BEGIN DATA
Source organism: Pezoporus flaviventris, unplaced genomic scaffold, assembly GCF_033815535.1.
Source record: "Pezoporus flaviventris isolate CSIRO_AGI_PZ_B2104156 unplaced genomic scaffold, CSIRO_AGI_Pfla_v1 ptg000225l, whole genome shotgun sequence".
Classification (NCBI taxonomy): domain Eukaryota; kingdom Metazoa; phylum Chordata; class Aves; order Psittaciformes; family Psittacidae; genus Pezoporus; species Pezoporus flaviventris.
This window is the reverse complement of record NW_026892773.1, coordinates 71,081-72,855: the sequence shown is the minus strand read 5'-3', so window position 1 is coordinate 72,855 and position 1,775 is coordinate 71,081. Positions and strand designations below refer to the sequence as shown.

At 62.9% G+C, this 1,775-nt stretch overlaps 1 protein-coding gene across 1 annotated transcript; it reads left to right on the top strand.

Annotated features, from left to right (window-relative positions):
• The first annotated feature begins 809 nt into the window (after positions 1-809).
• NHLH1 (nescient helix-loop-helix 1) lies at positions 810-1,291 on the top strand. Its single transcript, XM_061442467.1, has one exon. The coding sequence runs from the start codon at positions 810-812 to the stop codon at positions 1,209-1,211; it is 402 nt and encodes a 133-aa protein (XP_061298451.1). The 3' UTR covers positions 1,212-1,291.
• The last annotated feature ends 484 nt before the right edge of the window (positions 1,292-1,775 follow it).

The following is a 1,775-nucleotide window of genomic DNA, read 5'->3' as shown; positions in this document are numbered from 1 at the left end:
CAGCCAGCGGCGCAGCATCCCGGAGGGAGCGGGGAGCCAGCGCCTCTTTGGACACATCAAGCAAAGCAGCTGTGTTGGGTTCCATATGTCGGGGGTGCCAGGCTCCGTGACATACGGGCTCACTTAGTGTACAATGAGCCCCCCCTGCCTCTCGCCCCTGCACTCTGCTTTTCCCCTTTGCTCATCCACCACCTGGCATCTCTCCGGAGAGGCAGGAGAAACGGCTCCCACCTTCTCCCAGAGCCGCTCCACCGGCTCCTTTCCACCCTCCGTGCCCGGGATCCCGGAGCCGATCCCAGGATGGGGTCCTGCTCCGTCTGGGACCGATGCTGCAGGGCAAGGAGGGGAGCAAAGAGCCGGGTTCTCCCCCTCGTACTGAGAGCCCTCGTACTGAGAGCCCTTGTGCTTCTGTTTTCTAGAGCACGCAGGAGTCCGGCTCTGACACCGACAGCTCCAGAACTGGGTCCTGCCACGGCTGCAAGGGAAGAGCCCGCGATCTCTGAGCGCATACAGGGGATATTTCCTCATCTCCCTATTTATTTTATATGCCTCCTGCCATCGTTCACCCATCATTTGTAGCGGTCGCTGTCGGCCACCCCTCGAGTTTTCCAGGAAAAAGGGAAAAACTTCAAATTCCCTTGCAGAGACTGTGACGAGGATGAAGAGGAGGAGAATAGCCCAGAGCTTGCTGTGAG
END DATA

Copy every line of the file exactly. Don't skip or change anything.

Source organism: Pezoporus flaviventris, unplaced genomic scaffold, assembly GCF_033815535.1.
Source record: "Pezoporus flaviventris isolate CSIRO_AGI_PZ_B2104156 unplaced genomic scaffold, CSIRO_AGI_Pfla_v1 ptg000225l, whole genome shotgun sequence".
Classification (NCBI taxonomy): domain Eukaryota; kingdom Metazoa; phylum Chordata; class Aves; order Psittaciformes; family Psittacidae; genus Pezoporus; species Pezoporus flaviventris.
This window is the reverse complement of record NW_026892773.1, coordinates 71,081-72,855: the sequence shown is the minus strand read 5'-3', so window position 1 is coordinate 72,855 and position 1,775 is coordinate 71,081. Positions and strand designations below refer to the sequence as shown.

At 62.9% G+C, this 1,775-nt stretch overlaps 1 protein-coding gene across 1 annotated transcript; it reads left to right on the top strand.

Annotated features, from left to right (window-relative positions):
• The first annotated feature begins 809 nt into the window (after positions 1-809).
• NHLH1 (nescient helix-loop-helix 1) lies at positions 810-1,291 on the top strand. Its single transcript, XM_061442467.1, has one exon. The coding sequence runs from the start codon at positions 810-812 to the stop codon at positions 1,209-1,211; it is 402 nt and encodes a 133-aa protein (XP_061298451.1). The 3' UTR covers positions 1,212-1,291.
• The last annotated feature ends 484 nt before the right edge of the window (positions 1,292-1,775 follow it).

The following is a 1,775-nucleotide window of genomic DNA, read 5'->3' as shown; positions in this document are numbered from 1 at the left end:
CAGCCAGCGGCGCAGCATCCCGGAGGGAGCGGGGAGCCAGCGCCTCTTTGGACACATCAAGCAAAGCAGCTGTGTTGGGTTCCATATGTCGGGGGTGCCAGGCTCCGTGACATACGGGCTCACTTAGTGTACAATGAGCCCCCCCTGCCTCTCGCCCCTGCACTCTGCTTTTCCCCTTTGCTCATCCACCACCTGGCATCTCTCCGGAGAGGCAGGAGAAACGGCTCCCACCTTCTCCCAGAGCCGCTCCACCGGCTCCTTTCCACCCTCCGTGCCCGGGATCCCGGAGCCGATCCCAGGATGGGGTCCTGCTCCGTCTGGGACCGATGCTGCAGGGCAAGGAGGGGAGCAAAGAGCCGGGTTCTCCCCCTCGTACTGAGAGCCCTCGTACTGAGAGCCCTTGTGCTTCTGTTTTCTAGAGCACGCAGGAGTCCGGCTCTGACACCGACAGCTCCAGAACTGGGTCCTGCCACGGCTGCAAGGGAAGAGCCCGCGATCTCTGAGCGCATACAGGGGATATTTCCTCATCTCCCTATTTATTTTATATGCCTCCTGCCATCGTTCACCCATCATTTGTAGCGGTCGCTGTCGGCCACCCCTCGAGTTTTCCAGGAAAAAGGGAAAAACTTCAAATTCCCTTGCAGAGACTGTGACGAGGATGAAGAGGAGGAGAATAGCCCAGAGCTTGCTGTGAG